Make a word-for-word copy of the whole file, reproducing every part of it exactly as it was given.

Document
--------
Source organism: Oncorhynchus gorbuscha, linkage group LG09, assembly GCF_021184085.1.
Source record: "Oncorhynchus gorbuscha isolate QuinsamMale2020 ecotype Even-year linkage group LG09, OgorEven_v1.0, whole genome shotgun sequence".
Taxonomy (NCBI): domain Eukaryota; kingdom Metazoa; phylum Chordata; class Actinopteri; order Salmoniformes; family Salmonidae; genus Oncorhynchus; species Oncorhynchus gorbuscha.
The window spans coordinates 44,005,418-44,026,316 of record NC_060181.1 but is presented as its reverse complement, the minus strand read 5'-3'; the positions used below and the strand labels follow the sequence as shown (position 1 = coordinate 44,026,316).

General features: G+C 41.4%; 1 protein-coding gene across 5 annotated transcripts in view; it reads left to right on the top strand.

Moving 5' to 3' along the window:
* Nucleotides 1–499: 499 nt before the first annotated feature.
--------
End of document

Source organism: Oncorhynchus gorbuscha, linkage group LG09, assembly GCF_021184085.1.
Source record: "Oncorhynchus gorbuscha isolate QuinsamMale2020 ecotype Even-year linkage group LG09, OgorEven_v1.0, whole genome shotgun sequence".
Taxonomy (NCBI): domain Eukaryota; kingdom Metazoa; phylum Chordata; class Actinopteri; order Salmoniformes; family Salmonidae; genus Oncorhynchus; species Oncorhynchus gorbuscha.
The window spans coordinates 44,005,418-44,026,316 of record NC_060181.1 but is presented as its reverse complement, the minus strand read 5'-3'; the positions used below and the strand labels follow the sequence as shown (position 1 = coordinate 44,026,316).

General features: G+C 41.4%; 1 protein-coding gene across 5 annotated transcripts in view; it reads left to right on the top strand.

Moving 5' to 3' along the window:
* Nucleotides 1–499: 499 nt before the first annotated feature.